Crime is a world in itself — with its own set of twisted rules and ethics, hierarchy and set-up, honour and vendetta...
Crime is a world in itself — with its own set of twisted rules and ethics, hierarchy and set-up, honour and vendetta... And it has its own superstars — gangsters who are the stuff of modern lore and legend, and protagonists of Bollywood films.
A spate of recent and upcoming Bollywood films are based on the lives of gangsters and revolve around the underworld — Shah Rukh Khan’s forthcoming Raees (reportedly inspired by ’80s don Abdul Latif of Gujarat), Daddy (based on gangster-turned-politician Arun Gawli), Rajinikanth’s Kabali (rumoured to be inspired by a real-life don based in Mylapore, Chennai), the recently released Main Aur Charles (based on Charles Sobhraj), Haseena — the Queen of Mumbai (based on mafia don Dawood Ibrahim’s sister Haseena Parkar)...
Bollywood has a special love for these bad boys and their murky world. And the affair is going strong.
Lords of the underworld The gangster as a character is often larger than life and his dark world has a certain sheen of glamour to it. Most mob movies are not just about shootouts and bloodbaths, but are thinly disguised moral dramas with carefully balanced emotional engineering, believes noted writer-director Sanjay Gupta, who has zoomed in on the underworld in several of his movies. “There’s something about good guys that doesn’t resonate with a cinema-going audience. They won’t behave outside any moral compass. ‘Extreme acts’ of good and evil are what attract people,” he says, adding, “Even though they (gangsters) hurt and kill for money, they torture rivals, steal, sell drugs, traffic people for sex and terrorise neighbourhoods, many gangsters have been known to be generous towards friends while being violent towards their enemies. Despite their streaks of violence, vengeance, intimidation and abuse, they continue to fascinate.”
Even though filmmakers stay far away from showing any of these characters as inspirational, there’s something strangely attractive about them — this sense that they can do anything, the fact that they take risks that we would never take in real life. Often there’s a good-looking actor playing the lead. They look cool, wear fashionable clothes. They are shown mixing with celebrities, politicians and society figures before their downfall, and have a legend-like sheen to them.”
The cinematic construction of crime in its manifold dimensions is a well crafted blend of facts and fictional narrative — staying true to truth, and portraying it in an engaging manner. Among the slew of upcoming films aiming to flesh out the lives and times of actual gangsters, Rahul Dholakia’s SRK-starrer Raees is set in Ahmedabad of the 1980s and has him playing Gujarati don Abdul Latif. Daddy will see Arjun Rampal playing the ‘Robin Hood of Dagdi Chawl’ Arun Gawli, and the actor met the jailed gangster in the hospital last December as preparation to step into his shoes on screen. Robot director Shankar’s upcoming Kabali has Rajinikanth sporting a salt-and-pepper look as a powerful gangster who is trying to keep everyone under his control. The film is currently being shot in Malaysia. Apoorva Lakhia’s Haseena — The Queen of Mumbai is a biopic based on the life of the notorious crime boss Haseena Parkar, kingpin Dawood Ibrahim’s sister. Parkar, who reportedly controlled a large portion of the dreaded gangster’s massive business operations in Mumbai, operated out of the city’s Nagpada area and died of cardiac arrest in July 2014. Sonakshi Sinha, who will be playing the title role, recently tweeted that the script is “brilliant” and she can’t wait to play the role. Sanjay Gupta is making not one but two gangster-based movies: Ek Tha Gangster featuring Abhishek Bachchan and Mumbai Saga reportedly starring John Abraham. Ek Tha Gangster is reportedly based on the book Byculla to Bangkok and will trace how youngsters were recruited and went on to become goons like Arun Gawli, Ashwin Naik and Chhota Rajan. The film will also feature characters inspired by real-life cops Vijay Salaskar and Pradeep Sharma.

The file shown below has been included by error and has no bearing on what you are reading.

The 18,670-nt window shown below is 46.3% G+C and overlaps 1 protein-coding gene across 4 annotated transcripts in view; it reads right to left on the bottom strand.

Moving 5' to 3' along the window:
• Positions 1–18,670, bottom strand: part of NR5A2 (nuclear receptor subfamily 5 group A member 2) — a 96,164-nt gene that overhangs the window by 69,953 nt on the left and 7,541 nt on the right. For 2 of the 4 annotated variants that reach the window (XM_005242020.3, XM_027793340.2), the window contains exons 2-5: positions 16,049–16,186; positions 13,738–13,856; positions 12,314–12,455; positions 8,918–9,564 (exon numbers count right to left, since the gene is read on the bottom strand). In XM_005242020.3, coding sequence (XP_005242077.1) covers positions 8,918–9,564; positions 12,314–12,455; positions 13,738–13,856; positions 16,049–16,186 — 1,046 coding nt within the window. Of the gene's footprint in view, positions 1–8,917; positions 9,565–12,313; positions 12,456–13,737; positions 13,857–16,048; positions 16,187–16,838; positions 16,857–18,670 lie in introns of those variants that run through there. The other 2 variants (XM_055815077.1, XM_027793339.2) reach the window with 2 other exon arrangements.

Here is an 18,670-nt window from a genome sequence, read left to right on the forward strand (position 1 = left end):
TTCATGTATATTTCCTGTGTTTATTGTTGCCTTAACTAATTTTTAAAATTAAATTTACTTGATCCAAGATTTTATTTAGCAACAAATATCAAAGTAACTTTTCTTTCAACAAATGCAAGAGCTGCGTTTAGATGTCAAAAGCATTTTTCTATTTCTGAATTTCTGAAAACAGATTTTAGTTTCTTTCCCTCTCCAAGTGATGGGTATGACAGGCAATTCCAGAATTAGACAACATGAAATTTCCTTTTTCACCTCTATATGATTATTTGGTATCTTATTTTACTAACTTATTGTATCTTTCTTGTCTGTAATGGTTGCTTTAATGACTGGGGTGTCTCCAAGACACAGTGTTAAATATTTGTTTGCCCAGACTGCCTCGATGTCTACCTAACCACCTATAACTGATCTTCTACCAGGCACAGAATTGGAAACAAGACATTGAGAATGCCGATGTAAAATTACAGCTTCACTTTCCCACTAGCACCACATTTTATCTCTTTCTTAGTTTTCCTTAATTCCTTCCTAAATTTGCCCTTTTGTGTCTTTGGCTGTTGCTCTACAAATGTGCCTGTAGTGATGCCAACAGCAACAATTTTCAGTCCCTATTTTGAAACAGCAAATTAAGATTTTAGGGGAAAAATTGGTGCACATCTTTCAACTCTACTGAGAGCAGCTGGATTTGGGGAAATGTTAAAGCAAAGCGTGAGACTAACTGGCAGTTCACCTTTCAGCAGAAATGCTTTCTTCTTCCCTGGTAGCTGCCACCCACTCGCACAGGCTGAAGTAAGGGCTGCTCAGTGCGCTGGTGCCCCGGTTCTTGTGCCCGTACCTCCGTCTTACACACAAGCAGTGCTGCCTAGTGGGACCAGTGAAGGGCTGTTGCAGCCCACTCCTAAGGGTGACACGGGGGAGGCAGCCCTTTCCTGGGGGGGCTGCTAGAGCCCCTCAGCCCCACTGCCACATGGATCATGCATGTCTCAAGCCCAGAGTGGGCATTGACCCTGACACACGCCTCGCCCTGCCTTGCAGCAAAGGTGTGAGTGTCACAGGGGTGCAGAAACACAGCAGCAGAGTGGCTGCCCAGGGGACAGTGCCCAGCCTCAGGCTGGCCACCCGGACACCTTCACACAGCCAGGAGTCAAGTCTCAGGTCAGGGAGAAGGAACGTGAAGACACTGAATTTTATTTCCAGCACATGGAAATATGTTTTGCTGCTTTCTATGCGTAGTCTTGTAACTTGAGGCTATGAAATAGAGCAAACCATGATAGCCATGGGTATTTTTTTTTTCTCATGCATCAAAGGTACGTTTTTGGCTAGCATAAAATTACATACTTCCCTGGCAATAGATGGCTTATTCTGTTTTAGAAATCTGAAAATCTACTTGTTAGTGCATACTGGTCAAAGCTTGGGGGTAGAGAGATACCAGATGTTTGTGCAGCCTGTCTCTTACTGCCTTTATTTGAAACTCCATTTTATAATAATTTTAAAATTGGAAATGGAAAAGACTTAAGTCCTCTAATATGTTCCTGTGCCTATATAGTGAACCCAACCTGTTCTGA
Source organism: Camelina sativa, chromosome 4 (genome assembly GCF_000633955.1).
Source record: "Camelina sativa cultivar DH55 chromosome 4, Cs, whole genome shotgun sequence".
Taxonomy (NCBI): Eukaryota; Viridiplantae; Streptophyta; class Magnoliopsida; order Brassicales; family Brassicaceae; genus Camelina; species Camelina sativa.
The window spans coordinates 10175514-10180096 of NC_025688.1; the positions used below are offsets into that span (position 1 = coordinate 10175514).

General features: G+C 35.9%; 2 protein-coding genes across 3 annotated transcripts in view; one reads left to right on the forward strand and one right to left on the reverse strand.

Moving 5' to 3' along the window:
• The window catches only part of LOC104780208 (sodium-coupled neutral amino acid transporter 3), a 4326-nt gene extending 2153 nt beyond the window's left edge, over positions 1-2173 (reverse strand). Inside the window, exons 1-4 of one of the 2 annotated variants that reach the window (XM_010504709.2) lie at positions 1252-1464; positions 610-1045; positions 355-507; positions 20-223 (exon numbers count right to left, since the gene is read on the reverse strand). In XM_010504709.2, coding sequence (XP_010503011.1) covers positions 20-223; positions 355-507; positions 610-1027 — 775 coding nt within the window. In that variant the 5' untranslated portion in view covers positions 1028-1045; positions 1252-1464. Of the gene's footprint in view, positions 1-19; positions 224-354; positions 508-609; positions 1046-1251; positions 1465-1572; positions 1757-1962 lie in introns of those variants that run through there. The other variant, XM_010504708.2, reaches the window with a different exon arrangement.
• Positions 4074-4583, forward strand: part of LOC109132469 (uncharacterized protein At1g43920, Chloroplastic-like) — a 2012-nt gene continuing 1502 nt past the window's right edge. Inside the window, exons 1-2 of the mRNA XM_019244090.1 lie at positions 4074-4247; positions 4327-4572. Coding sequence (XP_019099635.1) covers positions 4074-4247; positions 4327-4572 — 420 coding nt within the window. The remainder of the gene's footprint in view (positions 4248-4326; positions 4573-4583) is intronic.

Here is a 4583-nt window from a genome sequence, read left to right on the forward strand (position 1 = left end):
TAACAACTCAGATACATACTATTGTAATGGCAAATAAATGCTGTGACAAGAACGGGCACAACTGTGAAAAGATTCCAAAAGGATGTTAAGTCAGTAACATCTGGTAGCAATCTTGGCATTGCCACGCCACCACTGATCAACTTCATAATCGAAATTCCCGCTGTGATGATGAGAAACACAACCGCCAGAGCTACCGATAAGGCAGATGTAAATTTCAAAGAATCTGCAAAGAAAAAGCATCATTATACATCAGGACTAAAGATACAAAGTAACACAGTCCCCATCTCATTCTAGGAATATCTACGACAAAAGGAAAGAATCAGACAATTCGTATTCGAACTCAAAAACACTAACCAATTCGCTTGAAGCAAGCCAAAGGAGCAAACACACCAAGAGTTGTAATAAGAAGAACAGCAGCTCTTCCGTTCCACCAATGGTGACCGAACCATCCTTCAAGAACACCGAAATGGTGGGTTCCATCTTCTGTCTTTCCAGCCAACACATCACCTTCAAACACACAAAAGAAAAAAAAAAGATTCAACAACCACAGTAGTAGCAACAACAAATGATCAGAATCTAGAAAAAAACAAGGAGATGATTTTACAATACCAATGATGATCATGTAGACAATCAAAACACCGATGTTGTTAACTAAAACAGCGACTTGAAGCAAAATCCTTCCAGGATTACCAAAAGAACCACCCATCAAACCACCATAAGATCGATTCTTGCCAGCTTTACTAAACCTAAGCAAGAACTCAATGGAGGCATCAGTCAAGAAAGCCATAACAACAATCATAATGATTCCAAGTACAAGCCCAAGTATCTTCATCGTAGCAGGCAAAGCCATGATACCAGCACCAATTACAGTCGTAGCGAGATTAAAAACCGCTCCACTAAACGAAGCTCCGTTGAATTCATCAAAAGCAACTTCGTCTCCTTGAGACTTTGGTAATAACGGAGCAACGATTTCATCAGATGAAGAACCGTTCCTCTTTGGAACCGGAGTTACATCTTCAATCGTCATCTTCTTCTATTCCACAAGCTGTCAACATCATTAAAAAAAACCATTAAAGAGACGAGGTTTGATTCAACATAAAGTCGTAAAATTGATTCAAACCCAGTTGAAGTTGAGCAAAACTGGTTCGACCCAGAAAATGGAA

Intrigue value Trade analyst Komal Nahta feels that the most important aspect of the underworld that attracts both makers as well as viewers to narratives based on it, is its being unfamiliar and mysterious territory. He says, “This is a world that not many people know much about beyond the surface that they have barely scratched via the media. They don’t understand how it functions, what goes into its dynamics, what determines the behaviour patterns of its people and no matter how many films are made with stories drawn from it, there will always be more of its dimensions to explore. So, the world of gangsters and underworld crime syndicates has a certain intrigue value unique to itself that is always ripe with novelty.”
It isn’t a typically happy world that paints a rosy picture of life and because so many other films do, films that explore this seemingly faraway murky territory that exists closer to you than you think, tend to catch your attention fairly quickly. “In terms of the industry, it takes one or two such films to click for more and more producers and filmmakers to want to follow them up with movies of their own, featuring a new gangster every time. After films like Company and Sarkaar did as well as they did, Bollywood found in them another genre that was worth tapping into,” says Nahta.